|Proceeds of Crime Bill
Mr. Ainsworth: What does that mean?
The Minister of State, Scotland Office (Mr. George Foulkes): Like Baroness Thatcher.
Mr. Wilshire: We shall ignore that.
Let us take my personal example of what I cannot, after 30 years, understand or explain in the case of one of my relatives. If the person's relationship to me were a formal, legal business partnership, at the moment of that person's death I would stand in the direct line of the entire partnership as far as the law, debts and property were concerned. In such circumstances, I might or might not be a criminal, but six, 10 or 30 years later I would suddenly find myself in the direct firing line for a whole set of transactions and bits and pieces of property, money and other things that I could not explain. I would be at risk of being branded as a party to criminal activity, because a partnership acts jointly.
The Minister shakes his head, but the phrase ``partners in crime'' can have a legal as well as a jargon meaning. Surely a time must come when natural justice suggests that if the benefit of the doubt is involved, we should not continue giving the state the benefit of that doubt for ever. Each of us in the Room could, if we thought about it, understand the problem clearly. I clutch a date from the air. Let us take 17 June this year. There is no reason why that date slips into my mind, but I defy anyone in the Room to write down in detail what they did throughout 17 June, even this year. If anyone wants to accept that challenge, I shall be fascinated.
Ian Lucas: Labour Members were celebrating Labour's glorious election victory.
Mr. Wilshire: That illustrates my point, because the hon. Gentleman's recollection will have been so hazy, following the previous night's celebrations, that unless he is a teetotaller, his chance of remembering anything would be small. It had not even occurred to me that that was the relevance of 17 June; perhaps it is engraved on my mind.
Whatever the Government are trying to do, and however much I want to support them, a time must come when natural justice suggests that enough is enough. I hope that my hon. Friend the Member for Beaconsfield does not mind, but I readily accept that six years may not be the most accurate period to choose. The principle that we are driving at is that a point must come at which we can no longer make an assumption and say, ``We'll have the lot unless you can stop us.'' A point is reached at which the issue is not an amnesty but natural justice. On those grounds, I ask the Minister to reconsider and find out whether a better way of achieving what he wants might be found without trampling all over people.
Mr. Hawkins: I shall speak again at this stage, because issues that I did not deal with in my initial remarks were raised in interventions on my hon. Friend the Member for Beaconsfield, and it would have taken me too long to deal with them in a further intervention. I have something to say to the Minister, and other Labour Members, because it is important for the Minister to understand. Since 1997, Opposition Members have become familiar with a new authoritarian tendency in Labour Back Benchers and Ministers. It is especially prevalent in connection with provisions such as this.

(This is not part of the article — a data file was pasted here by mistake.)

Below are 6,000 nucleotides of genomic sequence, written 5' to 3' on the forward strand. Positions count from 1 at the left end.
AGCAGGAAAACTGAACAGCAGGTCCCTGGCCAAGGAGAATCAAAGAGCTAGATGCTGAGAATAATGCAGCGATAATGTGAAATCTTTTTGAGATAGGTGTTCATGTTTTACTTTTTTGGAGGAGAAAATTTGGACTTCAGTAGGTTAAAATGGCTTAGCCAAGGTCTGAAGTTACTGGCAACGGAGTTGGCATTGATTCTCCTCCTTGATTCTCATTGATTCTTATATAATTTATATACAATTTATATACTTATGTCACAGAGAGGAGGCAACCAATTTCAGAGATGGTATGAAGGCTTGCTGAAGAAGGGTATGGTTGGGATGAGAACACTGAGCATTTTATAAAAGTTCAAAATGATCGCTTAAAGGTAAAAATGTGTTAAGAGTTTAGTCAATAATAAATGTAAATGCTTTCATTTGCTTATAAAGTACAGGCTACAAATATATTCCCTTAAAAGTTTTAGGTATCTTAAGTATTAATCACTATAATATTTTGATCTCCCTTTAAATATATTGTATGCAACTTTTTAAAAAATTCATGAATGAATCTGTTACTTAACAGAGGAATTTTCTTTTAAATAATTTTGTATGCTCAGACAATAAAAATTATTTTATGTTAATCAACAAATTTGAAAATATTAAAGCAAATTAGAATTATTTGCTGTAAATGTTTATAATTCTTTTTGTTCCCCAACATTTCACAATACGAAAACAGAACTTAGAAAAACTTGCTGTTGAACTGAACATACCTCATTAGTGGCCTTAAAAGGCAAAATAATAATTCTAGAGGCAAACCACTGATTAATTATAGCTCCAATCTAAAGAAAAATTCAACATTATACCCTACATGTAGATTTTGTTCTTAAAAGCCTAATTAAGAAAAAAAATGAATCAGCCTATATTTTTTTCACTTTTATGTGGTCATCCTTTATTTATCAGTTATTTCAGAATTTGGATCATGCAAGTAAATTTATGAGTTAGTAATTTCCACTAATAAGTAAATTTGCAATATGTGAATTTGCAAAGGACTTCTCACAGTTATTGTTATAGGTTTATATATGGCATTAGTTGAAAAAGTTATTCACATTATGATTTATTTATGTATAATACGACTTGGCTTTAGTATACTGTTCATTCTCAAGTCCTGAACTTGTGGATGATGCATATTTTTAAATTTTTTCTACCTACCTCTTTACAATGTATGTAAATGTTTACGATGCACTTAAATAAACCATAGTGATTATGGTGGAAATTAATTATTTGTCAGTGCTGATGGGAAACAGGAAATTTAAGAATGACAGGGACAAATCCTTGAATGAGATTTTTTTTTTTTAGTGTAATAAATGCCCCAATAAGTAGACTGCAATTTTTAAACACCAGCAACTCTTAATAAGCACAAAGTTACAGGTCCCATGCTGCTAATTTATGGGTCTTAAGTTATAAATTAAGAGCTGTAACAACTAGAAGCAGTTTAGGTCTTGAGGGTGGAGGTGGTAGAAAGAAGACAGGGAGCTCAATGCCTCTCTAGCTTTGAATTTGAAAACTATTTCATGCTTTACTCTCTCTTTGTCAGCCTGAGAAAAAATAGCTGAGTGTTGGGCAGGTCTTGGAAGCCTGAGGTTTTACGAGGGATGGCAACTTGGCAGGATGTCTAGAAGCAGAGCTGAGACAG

The attitude seems to relate to any sort of wrongdoer-as my hon. Friend the Member for Spelthorne (Mr. Wilshire) said, we are not talking about drug barons alone. The provision can catch lots of other criminals. We all want to hit the Mr. Bigs and ensure that criminals have their criminal assets seized. We are not trying to undermine that, but even those with a criminal record are entitled to a minimum standard of justice. I hope that if the Minister comments further on the matter before we reach the end of the debate he will finally understand that we are not-
Mr. Foulkes rose-
Mr. Hawkins: I shall give way to the Minister when I have finished my general point.
Those of us who were in the 1992-97 Parliament, which many members of the Committee were not, and in earlier Parliaments-my hon. Friend the Member for Spelthorne has longer experience than I, Mr. Gale, and so do you-got used to the fact that when we were in government, Labour Back Benchers, then in opposition, constantly attacked us, saying that the Tory party was far too authoritarian and wanted to lock up criminals and throw away the key. Suddenly, now that we have a Labour Government, that attitude seems to have been reversed. With this Home Office legislation, Labour Back Benchers are behaving as if we are in the realm of the trial of Joseph K, and once someone is a criminal anything could happen. The burden will be put on the defendant, even if he has no possible chance of demonstrating that some of his property is legitimate.
Mr. Foulkes rose-
Mr. Hawkins: Before I give way to the Minister, I shall cite one further example. A person may have turned to crime in later life. He may have spent 10 or 15 years in perfectly legitimate employment and acquired some assets. The employer may have gone bust and the wage slips may have long since gone into oblivion on both the employee's and the employer's side. Twenty or 30 years later, long after that legitimate employment, that person may fall within the remit of the Bill, and the evidential and the legal burden of proof will be on him to establish that the property is legitimate. He may say that he brought the property legitimately, but cannot produce the evidence.